Feeds

Microsoft conjures imaginary 'Apple Tax'

What Price Nonsense?

Combat fraud and increase customer satisfaction

Updated The age-old battle between Microsoft and Apple is heating up again, and this time, Redmond is cheating.

On Thursday, Microsoft released a company-sponsored snark-fest written by Roger L. Kay of Endpoint Technology Associates that is, simply put, an embarrassment.

This report, entitled What Price Cool? (PDF) and breathlessly pimped by The Windows Experience Blog-poodle Brandon LeBlanc, is riddled with inaccuracies, misstatements, and distortions.

The premise of WPC? is two-fold: first, that the Mac is a success because Mac fanbois simply want to be "cool," and second, that there's an enormous hidden "Apple tax" lurking to devour the wallets of Mac users.

We won't even touch the "cool" bait. Sure, ridiculing coolness is becoming a centerpiece of Redmond's latest assault on Cupertino - cf. Lauren's "I'm just not cool enough to be a Mac person" TV advert - but we'll leave a discussion of the powers of peer pressure and fashion fever to the social scientists and trend-spotters. We're geeks.

But before we continue with a deconstruction of some of Kay's more concrete arguments, let's establish one simple fact: Yes, it's nearly always possible to buy a Windows-based PC for less than a Mac. It you want a utilitarian box with which to check your email, browse the web, and wrestle with Excel and Word, a PC can usually get you there more cheaply.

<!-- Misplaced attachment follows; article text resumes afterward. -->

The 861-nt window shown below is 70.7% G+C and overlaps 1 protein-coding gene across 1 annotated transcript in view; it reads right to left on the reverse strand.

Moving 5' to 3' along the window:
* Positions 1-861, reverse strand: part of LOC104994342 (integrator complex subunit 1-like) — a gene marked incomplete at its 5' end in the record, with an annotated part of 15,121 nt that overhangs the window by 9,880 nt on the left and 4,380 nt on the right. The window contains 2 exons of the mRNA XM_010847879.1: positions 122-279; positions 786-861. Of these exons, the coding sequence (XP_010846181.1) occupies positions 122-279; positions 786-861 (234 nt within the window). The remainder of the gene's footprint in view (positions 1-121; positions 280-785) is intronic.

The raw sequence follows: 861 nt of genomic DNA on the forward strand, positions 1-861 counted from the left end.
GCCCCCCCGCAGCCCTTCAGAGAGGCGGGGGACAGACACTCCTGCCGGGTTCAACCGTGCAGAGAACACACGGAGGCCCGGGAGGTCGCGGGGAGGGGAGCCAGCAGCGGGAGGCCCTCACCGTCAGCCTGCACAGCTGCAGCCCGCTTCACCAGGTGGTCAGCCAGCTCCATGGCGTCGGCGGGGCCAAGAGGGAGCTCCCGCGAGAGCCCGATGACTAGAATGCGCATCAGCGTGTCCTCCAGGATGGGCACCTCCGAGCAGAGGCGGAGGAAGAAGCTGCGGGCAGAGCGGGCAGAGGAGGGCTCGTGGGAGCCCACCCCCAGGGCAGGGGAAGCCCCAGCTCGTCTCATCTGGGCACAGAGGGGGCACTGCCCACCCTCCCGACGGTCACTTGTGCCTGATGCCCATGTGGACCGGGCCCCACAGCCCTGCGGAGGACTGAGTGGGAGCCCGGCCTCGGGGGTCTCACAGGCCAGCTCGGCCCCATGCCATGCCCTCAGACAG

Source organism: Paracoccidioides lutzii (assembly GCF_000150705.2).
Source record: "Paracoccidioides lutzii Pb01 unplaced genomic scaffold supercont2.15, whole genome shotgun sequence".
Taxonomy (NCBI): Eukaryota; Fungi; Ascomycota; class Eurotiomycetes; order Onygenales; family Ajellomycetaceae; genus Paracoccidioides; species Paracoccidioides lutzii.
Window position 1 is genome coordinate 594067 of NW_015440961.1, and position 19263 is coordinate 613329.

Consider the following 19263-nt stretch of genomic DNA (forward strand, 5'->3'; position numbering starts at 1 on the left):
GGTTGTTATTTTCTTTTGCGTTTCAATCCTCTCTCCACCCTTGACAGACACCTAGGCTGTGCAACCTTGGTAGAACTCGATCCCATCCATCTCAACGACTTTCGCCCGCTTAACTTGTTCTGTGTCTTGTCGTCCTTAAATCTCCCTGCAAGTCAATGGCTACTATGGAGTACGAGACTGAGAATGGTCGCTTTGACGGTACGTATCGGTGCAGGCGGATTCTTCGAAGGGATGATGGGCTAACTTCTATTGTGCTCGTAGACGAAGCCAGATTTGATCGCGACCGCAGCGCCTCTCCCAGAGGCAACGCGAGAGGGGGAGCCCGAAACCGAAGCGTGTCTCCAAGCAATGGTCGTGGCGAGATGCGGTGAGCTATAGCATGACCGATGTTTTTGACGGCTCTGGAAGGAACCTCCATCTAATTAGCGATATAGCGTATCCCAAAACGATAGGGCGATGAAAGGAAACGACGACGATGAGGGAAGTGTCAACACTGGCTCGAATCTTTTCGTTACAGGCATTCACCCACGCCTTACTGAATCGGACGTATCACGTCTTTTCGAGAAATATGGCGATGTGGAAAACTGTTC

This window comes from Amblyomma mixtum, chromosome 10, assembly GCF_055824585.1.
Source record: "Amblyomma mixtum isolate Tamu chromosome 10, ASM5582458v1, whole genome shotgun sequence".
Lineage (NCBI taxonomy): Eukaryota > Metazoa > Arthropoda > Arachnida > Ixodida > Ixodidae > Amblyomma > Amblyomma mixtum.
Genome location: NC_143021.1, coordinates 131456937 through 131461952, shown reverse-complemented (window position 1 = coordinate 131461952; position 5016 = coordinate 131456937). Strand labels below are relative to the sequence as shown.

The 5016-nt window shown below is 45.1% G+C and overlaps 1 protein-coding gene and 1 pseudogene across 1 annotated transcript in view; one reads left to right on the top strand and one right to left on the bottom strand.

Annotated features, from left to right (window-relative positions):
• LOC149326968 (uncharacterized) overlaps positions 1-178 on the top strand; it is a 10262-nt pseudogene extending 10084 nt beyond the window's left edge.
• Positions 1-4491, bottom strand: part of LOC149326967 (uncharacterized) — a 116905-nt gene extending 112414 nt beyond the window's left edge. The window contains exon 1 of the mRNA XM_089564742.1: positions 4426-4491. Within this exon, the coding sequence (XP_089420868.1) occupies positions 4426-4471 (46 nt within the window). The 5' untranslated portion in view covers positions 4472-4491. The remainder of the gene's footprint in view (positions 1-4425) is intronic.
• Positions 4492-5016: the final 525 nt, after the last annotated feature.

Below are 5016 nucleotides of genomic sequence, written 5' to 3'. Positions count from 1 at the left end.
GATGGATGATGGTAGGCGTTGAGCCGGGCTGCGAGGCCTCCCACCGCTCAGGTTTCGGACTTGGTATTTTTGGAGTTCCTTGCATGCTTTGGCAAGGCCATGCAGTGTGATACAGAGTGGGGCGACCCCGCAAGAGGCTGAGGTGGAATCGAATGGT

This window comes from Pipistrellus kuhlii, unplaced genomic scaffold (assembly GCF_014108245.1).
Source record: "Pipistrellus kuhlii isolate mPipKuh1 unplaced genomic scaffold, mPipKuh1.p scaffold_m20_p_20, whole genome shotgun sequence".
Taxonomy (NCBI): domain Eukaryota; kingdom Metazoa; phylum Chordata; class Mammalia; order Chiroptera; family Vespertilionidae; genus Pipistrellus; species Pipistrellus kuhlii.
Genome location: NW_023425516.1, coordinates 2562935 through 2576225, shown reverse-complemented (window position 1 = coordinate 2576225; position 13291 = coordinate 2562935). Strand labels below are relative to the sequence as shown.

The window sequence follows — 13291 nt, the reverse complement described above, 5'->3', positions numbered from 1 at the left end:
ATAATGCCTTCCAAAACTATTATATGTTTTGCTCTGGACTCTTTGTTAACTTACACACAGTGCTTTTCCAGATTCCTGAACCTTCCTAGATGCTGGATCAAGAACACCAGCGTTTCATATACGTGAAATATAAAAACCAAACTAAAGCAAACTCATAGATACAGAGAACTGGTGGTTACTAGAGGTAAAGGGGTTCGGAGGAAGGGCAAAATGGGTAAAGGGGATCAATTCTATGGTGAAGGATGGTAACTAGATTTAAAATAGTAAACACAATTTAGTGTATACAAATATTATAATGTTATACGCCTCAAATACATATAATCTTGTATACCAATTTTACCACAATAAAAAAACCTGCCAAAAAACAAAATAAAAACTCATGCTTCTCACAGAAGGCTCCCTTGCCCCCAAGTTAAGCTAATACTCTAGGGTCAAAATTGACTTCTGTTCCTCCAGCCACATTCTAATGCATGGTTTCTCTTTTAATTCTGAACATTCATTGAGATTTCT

But, then again, both a Fiat 500 and a Mercedes S-Class can take you across town.

Which is not to say that Macs are S-Class machines - we'd suggest E-Class, with S-Class reserved for laptops like a 13.3-inch Sony VAIO Z model VGN-Z698Y/X, which runs a cool $4,399.99.

Kay's point in WPC? is not just that you can find cheaper, crappier machines than those from Apple - and more-expensive, better-equipped ones as well. No news there. What he's trying to prove is that when you buy a Mac you get less bang for your buck - and that's where his arguments begin to get a bit sketchy.

For example - and for reasons that can at best be described as opportunistic - Kay repeatedly fixates on Blu-ray. After first admitting that it's "arguable whether Blu-ray will ever be adopted by mainstream buyers," he goes on to compare an internal LiteOn DH-401S Blu-ray player to "Apple's solution - a standalone player from Sony, the BDP-S350."

Apple's solution? Says who? The BDP-S350 is nowhere to be found on Apple's website or in its online store.

It gets sketchier. In his laptop comparisons, Kay compares a defunct Apple MacBook with entry-level Dell, HP, and Sony units, using MacBook specs that have been out of date for months. He also ignores Bluetooth 2.1+EDR, 802.11n, and Nvidia GeForce 9400M graphics.

His comparison of desktop models is also disingenuous. Again, he uses the wrong specs for the Mac mini: wrong processor, wrong RAM, wrong graphics, wrong hard-drive size, wrong ports. You get the picture.

Now, it's possible - probable, even - that Kay is merely being unprofessionally sloppy, not bothering to go back and redo his work after the recent round of Mac upgrades. But that's no excuse for Microsoft to publish arguments citing these incorrect stats nearly six weeks after they went out of date.